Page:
Mandatory sentencing

In Western Australia, there are particular offences to which a mandatory sentencing regime applies – for example, home burglaries and assaults on custodial officers. Persons found guilty of home burglary offences that involve serious physical or sexual violence must be given a sentence of at least 75% of the maximum term that applies to the offence and where the maximum penalty is life imprisonment, a minimum of 15 years imprisonment has to be imposed for an adult offender and a minimum of three years for a juvenile offender.

Mandatory minimum sentences have been introduced in response to public pressure for the government to be ‘tough on crime’ and a perception that many sentences are too lenient. Mandatory sentencing laws in Western Australia have led to an increase in the incarceration rate, particularly for Indigenous people. Both the Law Council and the Law Society of Western Australia have publicly opposed mandatory sentencing, saying it is ineffective and that such regimes undermine the independence of the judiciary.

Security classification

Western Australia has minimum, medium and maximum security prisons. Where a prisoner is held depends on their security rating, any health issues they have and the types of educational or rehabilitation programs they would benefit from. Where a prisoner’s family and friends are will also be a factor in deciding where to hold them. A prisoner can progress from maximum through to minimum security based on their behaviour and their participation in programs, however other factors will also be taken into account – for example, the type of offending and their history.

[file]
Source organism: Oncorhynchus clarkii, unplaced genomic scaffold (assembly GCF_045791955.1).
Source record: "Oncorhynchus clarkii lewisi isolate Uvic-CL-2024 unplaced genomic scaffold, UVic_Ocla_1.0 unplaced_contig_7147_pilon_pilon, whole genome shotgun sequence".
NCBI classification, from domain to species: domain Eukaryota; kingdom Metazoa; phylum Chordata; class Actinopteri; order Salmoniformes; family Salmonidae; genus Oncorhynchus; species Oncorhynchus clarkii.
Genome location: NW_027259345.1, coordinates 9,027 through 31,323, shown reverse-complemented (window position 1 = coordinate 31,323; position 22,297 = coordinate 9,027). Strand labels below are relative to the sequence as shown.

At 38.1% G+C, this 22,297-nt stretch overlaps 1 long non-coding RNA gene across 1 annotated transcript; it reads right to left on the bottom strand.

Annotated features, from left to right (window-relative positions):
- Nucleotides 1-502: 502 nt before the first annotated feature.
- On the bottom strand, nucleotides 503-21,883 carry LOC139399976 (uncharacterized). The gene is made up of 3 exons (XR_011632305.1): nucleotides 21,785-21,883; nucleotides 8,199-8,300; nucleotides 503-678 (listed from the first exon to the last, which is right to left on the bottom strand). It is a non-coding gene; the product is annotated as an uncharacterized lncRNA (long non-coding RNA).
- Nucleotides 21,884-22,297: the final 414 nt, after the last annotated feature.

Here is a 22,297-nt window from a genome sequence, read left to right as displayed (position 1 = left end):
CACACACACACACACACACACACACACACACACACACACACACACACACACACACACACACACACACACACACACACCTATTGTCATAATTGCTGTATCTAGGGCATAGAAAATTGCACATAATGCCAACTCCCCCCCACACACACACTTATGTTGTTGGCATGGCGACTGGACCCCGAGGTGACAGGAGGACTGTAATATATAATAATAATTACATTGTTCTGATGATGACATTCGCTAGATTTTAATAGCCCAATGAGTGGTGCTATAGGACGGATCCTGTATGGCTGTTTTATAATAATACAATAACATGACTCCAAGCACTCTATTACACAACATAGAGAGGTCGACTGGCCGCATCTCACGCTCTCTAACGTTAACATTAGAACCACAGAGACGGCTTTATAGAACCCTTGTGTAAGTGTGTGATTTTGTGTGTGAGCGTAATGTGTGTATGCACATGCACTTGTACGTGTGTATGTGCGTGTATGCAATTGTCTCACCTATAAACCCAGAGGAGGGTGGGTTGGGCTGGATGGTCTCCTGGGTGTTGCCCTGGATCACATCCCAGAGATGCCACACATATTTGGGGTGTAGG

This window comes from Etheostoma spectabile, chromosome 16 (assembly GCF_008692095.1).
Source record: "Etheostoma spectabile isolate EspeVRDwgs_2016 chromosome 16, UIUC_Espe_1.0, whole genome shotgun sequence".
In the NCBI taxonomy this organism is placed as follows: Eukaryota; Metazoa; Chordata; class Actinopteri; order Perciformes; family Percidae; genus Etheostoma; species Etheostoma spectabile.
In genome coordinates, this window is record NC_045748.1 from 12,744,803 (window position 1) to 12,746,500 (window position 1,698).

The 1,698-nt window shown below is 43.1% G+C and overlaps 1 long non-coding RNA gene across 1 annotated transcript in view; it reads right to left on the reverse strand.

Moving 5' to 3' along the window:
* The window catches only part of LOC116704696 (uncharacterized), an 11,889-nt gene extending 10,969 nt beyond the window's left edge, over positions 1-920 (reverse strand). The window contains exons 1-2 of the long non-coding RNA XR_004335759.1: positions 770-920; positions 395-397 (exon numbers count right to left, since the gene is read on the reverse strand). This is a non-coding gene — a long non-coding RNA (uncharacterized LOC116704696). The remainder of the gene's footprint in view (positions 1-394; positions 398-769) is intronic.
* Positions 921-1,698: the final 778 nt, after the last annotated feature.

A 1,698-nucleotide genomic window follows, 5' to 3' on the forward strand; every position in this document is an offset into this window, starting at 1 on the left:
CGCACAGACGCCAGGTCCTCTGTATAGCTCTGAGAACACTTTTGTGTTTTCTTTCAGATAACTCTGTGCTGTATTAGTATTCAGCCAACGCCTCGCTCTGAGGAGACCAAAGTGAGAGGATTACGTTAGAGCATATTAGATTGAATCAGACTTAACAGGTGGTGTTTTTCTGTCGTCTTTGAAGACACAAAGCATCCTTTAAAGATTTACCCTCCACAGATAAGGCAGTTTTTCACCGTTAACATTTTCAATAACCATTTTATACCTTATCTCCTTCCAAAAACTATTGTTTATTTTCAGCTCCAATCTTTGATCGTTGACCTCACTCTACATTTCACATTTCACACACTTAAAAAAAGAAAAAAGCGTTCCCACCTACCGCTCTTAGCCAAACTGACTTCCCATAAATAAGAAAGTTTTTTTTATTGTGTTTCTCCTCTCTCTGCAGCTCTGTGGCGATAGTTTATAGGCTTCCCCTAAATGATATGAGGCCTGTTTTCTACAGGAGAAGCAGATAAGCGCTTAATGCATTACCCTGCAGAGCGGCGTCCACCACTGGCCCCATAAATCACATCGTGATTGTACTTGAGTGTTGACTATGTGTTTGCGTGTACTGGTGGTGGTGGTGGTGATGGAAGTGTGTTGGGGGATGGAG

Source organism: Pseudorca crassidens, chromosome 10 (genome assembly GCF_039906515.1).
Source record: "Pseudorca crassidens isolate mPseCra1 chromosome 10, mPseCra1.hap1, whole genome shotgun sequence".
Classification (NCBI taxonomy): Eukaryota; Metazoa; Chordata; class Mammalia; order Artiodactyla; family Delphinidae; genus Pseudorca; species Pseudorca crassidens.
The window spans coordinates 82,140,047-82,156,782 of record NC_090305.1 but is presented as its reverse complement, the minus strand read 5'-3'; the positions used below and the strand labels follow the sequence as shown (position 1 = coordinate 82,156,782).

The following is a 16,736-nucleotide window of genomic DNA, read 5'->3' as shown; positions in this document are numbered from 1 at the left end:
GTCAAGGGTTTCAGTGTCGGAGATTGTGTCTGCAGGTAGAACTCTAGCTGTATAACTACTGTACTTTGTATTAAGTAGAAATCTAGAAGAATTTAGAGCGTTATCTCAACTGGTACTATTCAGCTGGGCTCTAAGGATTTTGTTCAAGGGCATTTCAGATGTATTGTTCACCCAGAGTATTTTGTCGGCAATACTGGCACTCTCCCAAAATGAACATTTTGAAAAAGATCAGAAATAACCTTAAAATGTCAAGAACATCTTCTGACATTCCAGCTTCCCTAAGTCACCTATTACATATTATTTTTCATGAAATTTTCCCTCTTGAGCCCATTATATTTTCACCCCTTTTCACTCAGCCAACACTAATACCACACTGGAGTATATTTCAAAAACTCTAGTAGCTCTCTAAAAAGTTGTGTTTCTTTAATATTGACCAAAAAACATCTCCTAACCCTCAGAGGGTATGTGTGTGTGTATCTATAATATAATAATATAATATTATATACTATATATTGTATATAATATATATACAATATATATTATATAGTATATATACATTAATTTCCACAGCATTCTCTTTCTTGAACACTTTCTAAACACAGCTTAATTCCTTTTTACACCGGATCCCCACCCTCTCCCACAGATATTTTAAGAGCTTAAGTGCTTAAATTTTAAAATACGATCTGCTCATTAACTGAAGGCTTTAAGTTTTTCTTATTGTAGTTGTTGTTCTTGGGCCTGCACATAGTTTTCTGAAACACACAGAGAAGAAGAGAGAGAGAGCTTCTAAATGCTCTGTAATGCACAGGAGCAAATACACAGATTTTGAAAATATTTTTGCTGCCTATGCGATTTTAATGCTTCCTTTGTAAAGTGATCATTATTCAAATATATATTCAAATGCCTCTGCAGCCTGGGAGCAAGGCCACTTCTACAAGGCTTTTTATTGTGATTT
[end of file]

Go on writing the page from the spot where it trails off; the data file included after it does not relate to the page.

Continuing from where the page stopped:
Visiting someone in prison

All WA prisons allow social visitors; however, visiting hours differ depending on whether the prisoner is on remand or serving a sentence. Appointments to visit a prisoner need to be made 24 hours in advance.

Visitors must present ID when visiting and should expect to be subjected to a search when entering the prison. This may involve a metal detector, drug particle detector, pat-down search or strip search. Visitors are required to abide by a dress code and a code of conduct.

Visiting a prison during COVID

Public Health Directions have been issued by the WA Chief Health Officers restricting access to correctional facilities during COVID.

All persons aged 12 and older, unless exempt, will be required to be at least partially vaccinated against COVID-19 from 1 December 2021 to be permitted entry. Visitors must be fully vaccinated by 1 January 2022.

Visitors must provide proof (hard copy or digital) that they have been vaccinated. This can be provided in the form of either an Australian Immunisation Register immunisation history statement (for proof of partial vaccination) or a COVID-19 vaccination certificate (for proof of full vaccination).  Alternatively, proof of exemption will need to be provided.

If you require legal advice or representation in relation to a criminal matter or any other legal matter, please contact Armstrong Legal. 

Fernanda Dahlstrom

This article was written by Fernanda Dahlstrom

Fernanda Dahlstrom has a Bachelor of Laws, a Bachelor of Arts and a Graduate Diploma in Legal Practice. She has also completed a Master’s in Writing and Literature. Fernanda practised law for eight years, working in criminal defence, child protection and domestic violence law in the Northern Territory and in family law in Queensland.